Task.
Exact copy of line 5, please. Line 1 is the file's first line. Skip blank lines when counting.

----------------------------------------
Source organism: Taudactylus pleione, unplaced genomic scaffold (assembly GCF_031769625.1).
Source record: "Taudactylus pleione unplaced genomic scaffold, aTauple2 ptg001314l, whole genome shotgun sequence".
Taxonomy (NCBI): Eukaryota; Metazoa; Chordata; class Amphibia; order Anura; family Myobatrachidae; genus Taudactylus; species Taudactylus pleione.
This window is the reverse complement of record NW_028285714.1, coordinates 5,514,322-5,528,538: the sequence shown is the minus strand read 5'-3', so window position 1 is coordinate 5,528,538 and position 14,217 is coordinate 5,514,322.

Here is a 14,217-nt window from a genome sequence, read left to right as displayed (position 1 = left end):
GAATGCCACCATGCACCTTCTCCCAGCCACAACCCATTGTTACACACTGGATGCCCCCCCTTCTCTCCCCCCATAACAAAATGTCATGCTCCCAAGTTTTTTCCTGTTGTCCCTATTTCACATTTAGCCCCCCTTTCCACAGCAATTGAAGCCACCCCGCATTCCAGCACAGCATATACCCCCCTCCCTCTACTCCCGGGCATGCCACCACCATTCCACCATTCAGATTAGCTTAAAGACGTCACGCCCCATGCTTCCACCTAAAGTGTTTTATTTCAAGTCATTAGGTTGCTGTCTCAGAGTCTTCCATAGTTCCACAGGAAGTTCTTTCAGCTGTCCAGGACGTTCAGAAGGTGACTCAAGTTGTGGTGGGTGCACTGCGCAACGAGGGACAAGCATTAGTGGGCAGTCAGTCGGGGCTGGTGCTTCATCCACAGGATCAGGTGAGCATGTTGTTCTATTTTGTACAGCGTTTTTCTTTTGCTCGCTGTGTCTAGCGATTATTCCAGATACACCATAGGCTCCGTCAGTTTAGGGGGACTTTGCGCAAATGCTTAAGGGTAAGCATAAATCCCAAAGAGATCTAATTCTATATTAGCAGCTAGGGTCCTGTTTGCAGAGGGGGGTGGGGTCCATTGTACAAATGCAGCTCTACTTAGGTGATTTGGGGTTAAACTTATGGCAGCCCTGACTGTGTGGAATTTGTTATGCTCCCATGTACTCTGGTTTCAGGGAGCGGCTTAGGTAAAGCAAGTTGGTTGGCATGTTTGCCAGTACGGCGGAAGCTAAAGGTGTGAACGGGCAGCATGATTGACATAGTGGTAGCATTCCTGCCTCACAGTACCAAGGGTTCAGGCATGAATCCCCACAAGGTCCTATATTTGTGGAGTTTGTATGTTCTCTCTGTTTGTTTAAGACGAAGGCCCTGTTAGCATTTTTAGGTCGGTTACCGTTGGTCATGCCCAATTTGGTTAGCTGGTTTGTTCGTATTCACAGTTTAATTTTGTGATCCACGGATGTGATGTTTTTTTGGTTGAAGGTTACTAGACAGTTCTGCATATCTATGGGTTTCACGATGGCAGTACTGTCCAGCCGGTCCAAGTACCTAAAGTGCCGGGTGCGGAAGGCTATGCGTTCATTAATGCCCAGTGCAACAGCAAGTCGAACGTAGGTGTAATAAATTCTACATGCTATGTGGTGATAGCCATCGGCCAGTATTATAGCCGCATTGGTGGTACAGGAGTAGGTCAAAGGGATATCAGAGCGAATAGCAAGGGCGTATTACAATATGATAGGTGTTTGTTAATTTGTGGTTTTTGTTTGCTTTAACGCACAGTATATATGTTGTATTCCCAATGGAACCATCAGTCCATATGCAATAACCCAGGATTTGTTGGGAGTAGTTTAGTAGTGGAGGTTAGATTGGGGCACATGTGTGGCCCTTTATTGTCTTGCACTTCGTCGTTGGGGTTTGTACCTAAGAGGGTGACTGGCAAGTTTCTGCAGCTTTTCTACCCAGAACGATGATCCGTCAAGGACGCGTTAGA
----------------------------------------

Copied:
Here is a 14,217-nt window from a genome sequence, read left to right as displayed (position 1 = left end):